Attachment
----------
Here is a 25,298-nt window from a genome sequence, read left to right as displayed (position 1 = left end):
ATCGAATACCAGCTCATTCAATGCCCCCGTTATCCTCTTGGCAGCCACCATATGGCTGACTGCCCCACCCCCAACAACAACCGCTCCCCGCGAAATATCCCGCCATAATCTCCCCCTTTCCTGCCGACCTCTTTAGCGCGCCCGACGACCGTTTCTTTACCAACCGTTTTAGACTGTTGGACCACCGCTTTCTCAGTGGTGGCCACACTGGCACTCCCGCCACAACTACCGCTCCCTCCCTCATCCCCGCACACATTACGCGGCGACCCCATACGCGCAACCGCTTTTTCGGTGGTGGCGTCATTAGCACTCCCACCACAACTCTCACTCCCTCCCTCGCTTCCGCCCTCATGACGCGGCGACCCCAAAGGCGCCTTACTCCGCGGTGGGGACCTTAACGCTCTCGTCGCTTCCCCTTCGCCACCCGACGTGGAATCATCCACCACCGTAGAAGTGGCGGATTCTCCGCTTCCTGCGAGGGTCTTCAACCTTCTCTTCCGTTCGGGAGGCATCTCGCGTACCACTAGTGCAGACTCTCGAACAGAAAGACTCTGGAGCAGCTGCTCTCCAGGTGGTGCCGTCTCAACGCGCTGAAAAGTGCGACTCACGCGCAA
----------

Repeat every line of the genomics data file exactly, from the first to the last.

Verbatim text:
Here is a 25,298-nt window from a genome sequence, read left to right as displayed (position 1 = left end):
ATCGAATACCAGCTCATTCAATGCCCCCGTTATCCTCTTGGCAGCCACCATATGGCTGACTGCCCCACCCCCAACAACAACCGCTCCCCGCGAAATATCCCGCCATAATCTCCCCCTTTCCTGCCGACCTCTTTAGCGCGCCCGACGACCGTTTCTTTACCAACCGTTTTAGACTGTTGGACCACCGCTTTCTCAGTGGTGGCCACACTGGCACTCCCGCCACAACTACCGCTCCCTCCCTCATCCCCGCACACATTACGCGGCGACCCCATACGCGCAACCGCTTTTTCGGTGGTGGCGTCATTAGCACTCCCACCACAACTCTCACTCCCTCCCTCGCTTCCGCCCTCATGACGCGGCGACCCCAAAGGCGCCTTACTCCGCGGTGGGGACCTTAACGCTCTCGTCGCTTCCCCTTCGCCACCCGACGTGGAATCATCCACCACCGTAGAAGTGGCGGATTCTCCGCTTCCTGCGAGGGTCTTCAACCTTCTCTTCCGTTCGGGAGGCATCTCGCGTACCACTAGTGCAGACTCTCGAACAGAAAGACTCTGGAGCAGCTGCTCTCCAGGTGGTGCCGTCTCAACGCGCTGAAAAGTGCGACTCACGCGCAA